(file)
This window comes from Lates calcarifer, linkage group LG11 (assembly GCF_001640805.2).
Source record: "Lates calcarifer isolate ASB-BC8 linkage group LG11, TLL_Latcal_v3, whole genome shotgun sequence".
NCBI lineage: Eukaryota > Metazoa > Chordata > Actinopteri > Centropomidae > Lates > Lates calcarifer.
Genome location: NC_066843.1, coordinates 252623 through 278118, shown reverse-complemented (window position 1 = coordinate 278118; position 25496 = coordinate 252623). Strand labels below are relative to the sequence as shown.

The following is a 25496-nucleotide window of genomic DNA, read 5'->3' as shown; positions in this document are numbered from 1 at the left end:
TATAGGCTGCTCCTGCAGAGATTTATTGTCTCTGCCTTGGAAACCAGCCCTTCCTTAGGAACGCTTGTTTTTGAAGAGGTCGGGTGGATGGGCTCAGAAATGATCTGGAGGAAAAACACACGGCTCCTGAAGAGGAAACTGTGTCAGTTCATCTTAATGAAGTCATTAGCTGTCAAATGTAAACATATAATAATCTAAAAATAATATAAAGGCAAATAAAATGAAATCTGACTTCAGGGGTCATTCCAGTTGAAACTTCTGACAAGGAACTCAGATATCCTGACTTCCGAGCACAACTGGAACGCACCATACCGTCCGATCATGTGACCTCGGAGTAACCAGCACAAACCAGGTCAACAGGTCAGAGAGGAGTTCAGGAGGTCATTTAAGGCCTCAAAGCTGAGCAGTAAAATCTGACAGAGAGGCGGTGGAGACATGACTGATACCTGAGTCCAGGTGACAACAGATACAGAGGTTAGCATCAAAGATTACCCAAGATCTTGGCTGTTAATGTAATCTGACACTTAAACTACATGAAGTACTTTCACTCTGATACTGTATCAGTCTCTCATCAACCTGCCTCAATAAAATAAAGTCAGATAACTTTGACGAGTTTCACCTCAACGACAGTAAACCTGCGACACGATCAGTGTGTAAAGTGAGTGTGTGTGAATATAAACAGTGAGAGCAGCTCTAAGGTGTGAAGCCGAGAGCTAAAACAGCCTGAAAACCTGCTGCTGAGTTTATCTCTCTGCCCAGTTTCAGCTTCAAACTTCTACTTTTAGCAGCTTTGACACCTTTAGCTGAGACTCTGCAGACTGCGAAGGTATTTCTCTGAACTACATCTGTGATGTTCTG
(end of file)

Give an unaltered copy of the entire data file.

This window comes from Lates calcarifer, linkage group LG11 (assembly GCF_001640805.2).
Source record: "Lates calcarifer isolate ASB-BC8 linkage group LG11, TLL_Latcal_v3, whole genome shotgun sequence".
NCBI lineage: Eukaryota > Metazoa > Chordata > Actinopteri > Centropomidae > Lates > Lates calcarifer.
Genome location: NC_066843.1, coordinates 252623 through 278118, shown reverse-complemented (window position 1 = coordinate 278118; position 25496 = coordinate 252623). Strand labels below are relative to the sequence as shown.

The following is a 25496-nucleotide window of genomic DNA, read 5'->3' as shown; positions in this document are numbered from 1 at the left end:
TATAGGCTGCTCCTGCAGAGATTTATTGTCTCTGCCTTGGAAACCAGCCCTTCCTTAGGAACGCTTGTTTTTGAAGAGGTCGGGTGGATGGGCTCAGAAATGATCTGGAGGAAAAACACACGGCTCCTGAAGAGGAAACTGTGTCAGTTCATCTTAATGAAGTCATTAGCTGTCAAATGTAAACATATAATAATCTAAAAATAATATAAAGGCAAATAAAATGAAATCTGACTTCAGGGGTCATTCCAGTTGAAACTTCTGACAAGGAACTCAGATATCCTGACTTCCGAGCACAACTGGAACGCACCATACCGTCCGATCATGTGACCTCGGAGTAACCAGCACAAACCAGGTCAACAGGTCAGAGAGGAGTTCAGGAGGTCATTTAAGGCCTCAAAGCTGAGCAGTAAAATCTGACAGAGAGGCGGTGGAGACATGACTGATACCTGAGTCCAGGTGACAACAGATACAGAGGTTAGCATCAAAGATTACCCAAGATCTTGGCTGTTAATGTAATCTGACACTTAAACTACATGAAGTACTTTCACTCTGATACTGTATCAGTCTCTCATCAACCTGCCTCAATAAAATAAAGTCAGATAACTTTGACGAGTTTCACCTCAACGACAGTAAACCTGCGACACGATCAGTGTGTAAAGTGAGTGTGTGTGAATATAAACAGTGAGAGCAGCTCTAAGGTGTGAAGCCGAGAGCTAAAACAGCCTGAAAACCTGCTGCTGAGTTTATCTCTCTGCCCAGTTTCAGCTTCAAACTTCTACTTTTAGCAGCTTTGACACCTTTAGCTGAGACTCTGCAGACTGCGAAGGTATTTCTCTGAACTACATCTGTGATGTTCTG